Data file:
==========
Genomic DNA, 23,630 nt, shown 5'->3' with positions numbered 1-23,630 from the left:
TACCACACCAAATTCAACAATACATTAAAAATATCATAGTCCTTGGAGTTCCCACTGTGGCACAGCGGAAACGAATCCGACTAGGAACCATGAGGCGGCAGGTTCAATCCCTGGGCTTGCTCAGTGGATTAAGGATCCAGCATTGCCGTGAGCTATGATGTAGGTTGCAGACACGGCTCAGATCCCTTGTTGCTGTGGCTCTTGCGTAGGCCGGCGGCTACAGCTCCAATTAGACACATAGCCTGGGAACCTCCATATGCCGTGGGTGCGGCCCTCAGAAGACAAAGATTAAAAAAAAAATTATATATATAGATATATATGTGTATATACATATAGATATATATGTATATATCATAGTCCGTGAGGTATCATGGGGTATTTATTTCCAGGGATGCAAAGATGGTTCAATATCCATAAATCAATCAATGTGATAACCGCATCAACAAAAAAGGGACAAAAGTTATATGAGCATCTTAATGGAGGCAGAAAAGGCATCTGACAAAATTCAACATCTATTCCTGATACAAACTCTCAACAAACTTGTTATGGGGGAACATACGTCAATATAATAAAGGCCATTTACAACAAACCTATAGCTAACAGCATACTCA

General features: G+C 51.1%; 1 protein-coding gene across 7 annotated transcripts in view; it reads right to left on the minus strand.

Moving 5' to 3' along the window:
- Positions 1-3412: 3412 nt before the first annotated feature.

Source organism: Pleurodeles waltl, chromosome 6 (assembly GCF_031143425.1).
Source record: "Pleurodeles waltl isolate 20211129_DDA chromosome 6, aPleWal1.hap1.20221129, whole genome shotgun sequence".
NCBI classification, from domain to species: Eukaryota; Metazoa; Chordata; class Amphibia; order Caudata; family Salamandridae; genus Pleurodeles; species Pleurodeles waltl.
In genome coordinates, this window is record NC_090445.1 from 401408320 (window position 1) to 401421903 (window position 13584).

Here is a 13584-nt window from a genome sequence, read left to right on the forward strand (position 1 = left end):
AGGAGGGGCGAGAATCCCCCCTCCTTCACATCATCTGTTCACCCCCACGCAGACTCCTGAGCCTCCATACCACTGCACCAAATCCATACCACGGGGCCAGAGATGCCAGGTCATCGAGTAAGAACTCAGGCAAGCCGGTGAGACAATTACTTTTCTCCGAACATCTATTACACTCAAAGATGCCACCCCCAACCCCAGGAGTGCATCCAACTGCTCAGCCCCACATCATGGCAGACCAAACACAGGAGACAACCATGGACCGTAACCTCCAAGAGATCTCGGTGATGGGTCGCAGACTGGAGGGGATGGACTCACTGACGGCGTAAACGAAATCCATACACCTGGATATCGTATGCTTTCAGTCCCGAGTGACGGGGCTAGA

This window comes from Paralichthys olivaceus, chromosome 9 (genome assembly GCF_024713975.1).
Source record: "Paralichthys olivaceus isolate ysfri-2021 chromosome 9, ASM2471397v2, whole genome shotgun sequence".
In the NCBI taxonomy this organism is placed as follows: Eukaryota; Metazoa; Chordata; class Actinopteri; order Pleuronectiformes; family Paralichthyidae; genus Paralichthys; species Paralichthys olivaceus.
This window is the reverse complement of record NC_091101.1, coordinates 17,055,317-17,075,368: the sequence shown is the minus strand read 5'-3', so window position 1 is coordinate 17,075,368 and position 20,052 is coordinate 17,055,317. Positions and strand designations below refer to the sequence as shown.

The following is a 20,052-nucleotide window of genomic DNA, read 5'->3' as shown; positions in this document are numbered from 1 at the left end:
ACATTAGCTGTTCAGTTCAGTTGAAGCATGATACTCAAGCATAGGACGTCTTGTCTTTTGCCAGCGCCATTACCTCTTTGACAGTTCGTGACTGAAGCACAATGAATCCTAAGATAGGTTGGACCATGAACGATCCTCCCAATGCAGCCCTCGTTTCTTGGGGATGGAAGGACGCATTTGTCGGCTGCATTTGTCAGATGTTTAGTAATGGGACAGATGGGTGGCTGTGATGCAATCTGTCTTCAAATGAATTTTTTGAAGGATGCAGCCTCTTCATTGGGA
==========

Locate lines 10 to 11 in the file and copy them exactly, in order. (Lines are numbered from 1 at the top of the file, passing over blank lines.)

Here is a 13584-nt window from a genome sequence, read left to right on the forward strand (position 1 = left end):
AGGAGGGGCGAGAATCCCCCCTCCTTCACATCATCTGTTCACCCCCACGCAGACTCCTGAGCCTCCATACCACTGCACCAAATCCATACCACGGGGCCAGAGATGCCAGGTCATCGAGTAAGAACTCAGGCAAGCCGGTGAGACAATTACTTTTCTCCGAACATCTATTACACTCAAAGATGCCACCCCCAACCCCAGGAGTGCATCCAACTGCTCAGCCCCACATCATGGCAGACCAAACACAGGAGACAACCATGGACCGTAACCTCCAAGAGATCTCGGTGATGGGTCGCAGACTGGAGGGGATGGACTCACTGACGGCGTAAACGAAATCCATACACCTGGATATCGTATGCTTTCAGTCCCGAGTGACGGGGCTAGA